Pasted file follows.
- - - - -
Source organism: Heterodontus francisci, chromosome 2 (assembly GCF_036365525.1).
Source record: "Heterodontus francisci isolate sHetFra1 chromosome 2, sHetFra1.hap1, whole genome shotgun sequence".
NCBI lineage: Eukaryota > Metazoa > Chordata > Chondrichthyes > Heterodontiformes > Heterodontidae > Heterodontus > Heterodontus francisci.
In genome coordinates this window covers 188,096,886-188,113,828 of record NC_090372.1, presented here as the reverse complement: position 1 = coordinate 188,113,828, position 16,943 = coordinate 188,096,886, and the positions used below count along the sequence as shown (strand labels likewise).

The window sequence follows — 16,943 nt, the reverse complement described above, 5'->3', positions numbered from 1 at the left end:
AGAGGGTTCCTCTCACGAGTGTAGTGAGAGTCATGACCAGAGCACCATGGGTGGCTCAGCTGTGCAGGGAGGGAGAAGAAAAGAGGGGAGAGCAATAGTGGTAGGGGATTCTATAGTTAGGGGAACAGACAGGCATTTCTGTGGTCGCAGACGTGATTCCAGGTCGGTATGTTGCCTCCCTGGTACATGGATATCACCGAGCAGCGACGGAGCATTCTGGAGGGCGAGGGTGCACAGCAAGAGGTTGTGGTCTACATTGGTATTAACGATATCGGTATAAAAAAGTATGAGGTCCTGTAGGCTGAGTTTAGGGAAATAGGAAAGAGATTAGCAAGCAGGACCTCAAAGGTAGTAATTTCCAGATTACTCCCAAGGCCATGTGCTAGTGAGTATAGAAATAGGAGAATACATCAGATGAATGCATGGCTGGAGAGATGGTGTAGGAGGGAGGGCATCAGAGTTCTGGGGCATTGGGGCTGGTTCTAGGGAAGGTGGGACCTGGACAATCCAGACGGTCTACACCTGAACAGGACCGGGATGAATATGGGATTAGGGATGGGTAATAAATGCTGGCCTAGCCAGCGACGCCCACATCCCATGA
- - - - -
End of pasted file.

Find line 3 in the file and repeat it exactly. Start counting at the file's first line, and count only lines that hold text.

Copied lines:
NCBI lineage: Eukaryota > Metazoa > Chordata > Chondrichthyes > Heterodontiformes > Heterodontidae > Heterodontus > Heterodontus francisci.